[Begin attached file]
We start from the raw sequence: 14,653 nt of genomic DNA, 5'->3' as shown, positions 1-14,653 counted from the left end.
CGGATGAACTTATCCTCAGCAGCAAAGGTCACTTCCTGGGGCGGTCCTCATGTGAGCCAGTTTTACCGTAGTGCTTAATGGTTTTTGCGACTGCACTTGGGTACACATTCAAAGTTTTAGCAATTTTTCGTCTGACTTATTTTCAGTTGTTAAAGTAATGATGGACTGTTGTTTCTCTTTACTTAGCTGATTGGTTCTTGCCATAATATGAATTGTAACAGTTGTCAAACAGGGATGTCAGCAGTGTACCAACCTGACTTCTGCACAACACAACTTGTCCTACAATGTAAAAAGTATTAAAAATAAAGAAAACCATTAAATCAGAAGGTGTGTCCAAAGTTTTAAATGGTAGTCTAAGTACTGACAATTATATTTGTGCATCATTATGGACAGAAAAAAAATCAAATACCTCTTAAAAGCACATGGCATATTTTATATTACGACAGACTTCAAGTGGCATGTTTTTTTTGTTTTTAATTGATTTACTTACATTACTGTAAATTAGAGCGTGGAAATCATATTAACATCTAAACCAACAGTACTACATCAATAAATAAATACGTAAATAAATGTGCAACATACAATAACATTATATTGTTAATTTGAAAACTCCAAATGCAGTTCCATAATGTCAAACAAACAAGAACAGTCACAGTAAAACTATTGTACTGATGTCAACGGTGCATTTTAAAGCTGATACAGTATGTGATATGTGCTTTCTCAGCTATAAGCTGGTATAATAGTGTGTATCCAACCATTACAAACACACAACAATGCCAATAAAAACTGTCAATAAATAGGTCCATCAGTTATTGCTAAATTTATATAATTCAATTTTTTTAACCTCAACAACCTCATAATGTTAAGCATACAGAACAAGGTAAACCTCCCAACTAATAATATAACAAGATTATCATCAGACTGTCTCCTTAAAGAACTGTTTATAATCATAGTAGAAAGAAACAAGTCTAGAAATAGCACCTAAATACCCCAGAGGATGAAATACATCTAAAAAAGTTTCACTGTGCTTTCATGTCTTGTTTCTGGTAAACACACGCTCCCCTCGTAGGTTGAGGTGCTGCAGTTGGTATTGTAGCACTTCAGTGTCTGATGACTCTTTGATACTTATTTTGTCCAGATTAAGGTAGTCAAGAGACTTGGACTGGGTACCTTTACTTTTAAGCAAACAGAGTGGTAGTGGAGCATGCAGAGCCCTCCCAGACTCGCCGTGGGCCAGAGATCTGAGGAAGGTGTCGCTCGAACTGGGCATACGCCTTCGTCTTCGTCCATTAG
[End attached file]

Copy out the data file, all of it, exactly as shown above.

We start from the raw sequence: 14,653 nt of genomic DNA, 5'->3' as shown, positions 1-14,653 counted from the left end.
CGGATGAACTTATCCTCAGCAGCAAAGGTCACTTCCTGGGGCGGTCCTCATGTGAGCCAGTTTTACCGTAGTGCTTAATGGTTTTTGCGACTGCACTTGGGTACACATTCAAAGTTTTAGCAATTTTTCGTCTGACTTATTTTCAGTTGTTAAAGTAATGATGGACTGTTGTTTCTCTTTACTTAGCTGATTGGTTCTTGCCATAATATGAATTGTAACAGTTGTCAAACAGGGATGTCAGCAGTGTACCAACCTGACTTCTGCACAACACAACTTGTCCTACAATGTAAAAAGTATTAAAAATAAAGAAAACCATTAAATCAGAAGGTGTGTCCAAAGTTTTAAATGGTAGTCTAAGTACTGACAATTATATTTGTGCATCATTATGGACAGAAAAAAAATCAAATACCTCTTAAAAGCACATGGCATATTTTATATTACGACAGACTTCAAGTGGCATGTTTTTTTTGTTTTTAATTGATTTACTTACATTACTGTAAATTAGAGCGTGGAAATCATATTAACATCTAAACCAACAGTACTACATCAATAAATAAATACGTAAATAAATGTGCAACATACAATAACATTATATTGTTAATTTGAAAACTCCAAATGCAGTTCCATAATGTCAAACAAACAAGAACAGTCACAGTAAAACTATTGTACTGATGTCAACGGTGCATTTTAAAGCTGATACAGTATGTGATATGTGCTTTCTCAGCTATAAGCTGGTATAATAGTGTGTATCCAACCATTACAAACACACAACAATGCCAATAAAAACTGTCAATAAATAGGTCCATCAGTTATTGCTAAATTTATATAATTCAATTTTTTTAACCTCAACAACCTCATAATGTTAAGCATACAGAACAAGGTAAACCTCCCAACTAATAATATAACAAGATTATCATCAGACTGTCTCCTTAAAGAACTGTTTATAATCATAGTAGAAAGAAACAAGTCTAGAAATAGCACCTAAATACCCCAGAGGATGAAATACATCTAAAAAAGTTTCACTGTGCTTTCATGTCTTGTTTCTGGTAAACACACGCTCCCCTCGTAGGTTGAGGTGCTGCAGTTGGTATTGTAGCACTTCAGTGTCTGATGACTCTTTGATACTTATTTTGTCCAGATTAAGGTAGTCAAGAGACTTGGACTGGGTACCTTTACTTTTAAGCAAACAGAGTGGTAGTGGAGCATGCAGAGCCCTCCCAGACTCGCCGTGGGCCAGAGATCTGAGGAAGGTGTCGCTCGAACTGGGCATACGCCTTCGTCTTCGTCCATTAG